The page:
Respect is the cornerstone of any healthy relationship. But what exactly is respect?
Respect means that you recognize that your partner is a whole person, and not just a way to get something that you want. It means that you know your partner has different experiences and opinions from you, and that’s ok.
It’s easy to say that you have respect for someone, but acting with respect can be a bit trickier. That’s why this Teen Dating Violence Awareness Month, I want to talk about how you can show respect in your relationship. After all, just because you don’t physically harm your partner or call them names, does NOT mean that you are treating your partner with respect.
Here are six ways that you can show your partner respect. What would you add?
1. Demonstrate trust.
Trust is essential in any relationship, even non-romantic ones. But it means a lot more than believing that your partner won’t cheat on you, and feeling trust isn’t nearly as powerful as showing that you trust your partner with your actions.
You can demonstrate trust by not texting or calling your partner constantly. Instead, text or call them once. Leave a message saying that you’re thinking of them, and that you hope to hear from them soon. This shows that you trust them to reach out to you when they can, and that you know your partner appreciates your efforts.
This should go without saying, but don’t go through your partner’s phone or personal things without permission. If you have a weird feeling that they’re trying to hide something from you, talk to them about it. There’s no need to stir up drama if there’s nothing going on!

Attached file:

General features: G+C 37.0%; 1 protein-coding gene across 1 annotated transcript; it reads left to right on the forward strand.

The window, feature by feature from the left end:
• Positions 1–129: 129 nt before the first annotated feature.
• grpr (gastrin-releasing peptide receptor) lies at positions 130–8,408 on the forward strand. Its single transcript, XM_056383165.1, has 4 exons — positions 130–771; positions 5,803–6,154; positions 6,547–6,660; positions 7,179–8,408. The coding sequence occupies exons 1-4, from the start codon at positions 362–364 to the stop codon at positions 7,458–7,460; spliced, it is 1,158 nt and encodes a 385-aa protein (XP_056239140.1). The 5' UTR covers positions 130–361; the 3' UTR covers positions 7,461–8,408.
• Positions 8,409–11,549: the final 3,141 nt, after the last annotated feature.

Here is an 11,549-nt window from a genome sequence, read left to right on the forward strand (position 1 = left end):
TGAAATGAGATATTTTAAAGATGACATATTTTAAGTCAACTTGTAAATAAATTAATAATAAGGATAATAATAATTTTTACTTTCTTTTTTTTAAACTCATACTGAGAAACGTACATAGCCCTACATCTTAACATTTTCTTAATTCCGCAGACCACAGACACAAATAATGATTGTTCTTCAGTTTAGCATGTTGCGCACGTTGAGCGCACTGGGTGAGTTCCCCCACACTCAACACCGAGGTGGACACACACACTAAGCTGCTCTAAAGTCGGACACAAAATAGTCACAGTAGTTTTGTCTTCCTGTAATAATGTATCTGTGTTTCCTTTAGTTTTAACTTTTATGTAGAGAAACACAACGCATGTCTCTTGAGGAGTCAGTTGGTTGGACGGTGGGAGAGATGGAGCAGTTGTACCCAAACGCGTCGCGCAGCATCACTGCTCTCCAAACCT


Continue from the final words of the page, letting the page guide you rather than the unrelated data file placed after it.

2. Be mindful of how you communicate.
Communication is one of the most important parts of a relationship, and one of the hardest. That’s because being open and honest with your partner means being open and honest with yourself.
Don’t expect your partner to be a mind reader. If you’re upset, it’s important to talk openly about what’s bothering you. Don’t be accusatory. Use “I” statements, like “I feel really ignored and unimportant when you cancel our plans at the last minute,” or “I feel annoyed when you keep asking me to hang out when you know I need to study. I really appreciate it when others respect my time.” Your emotions are always valid—don’t feel bad for feeling what you feel.
Everyone disagrees sometimes, and that’s totally ok. When you do, don’t disappear or shut down communication. At a minimum, tell your partner that you’re upset and need some time to cool down and process your thoughts before you talk. This way they don’t feel like you’re disappearing on them, or ignoring their feelings. Validate your partner’s feelings by saying things like, “I understand why you feel that way,” or “I hear what you’re saying.”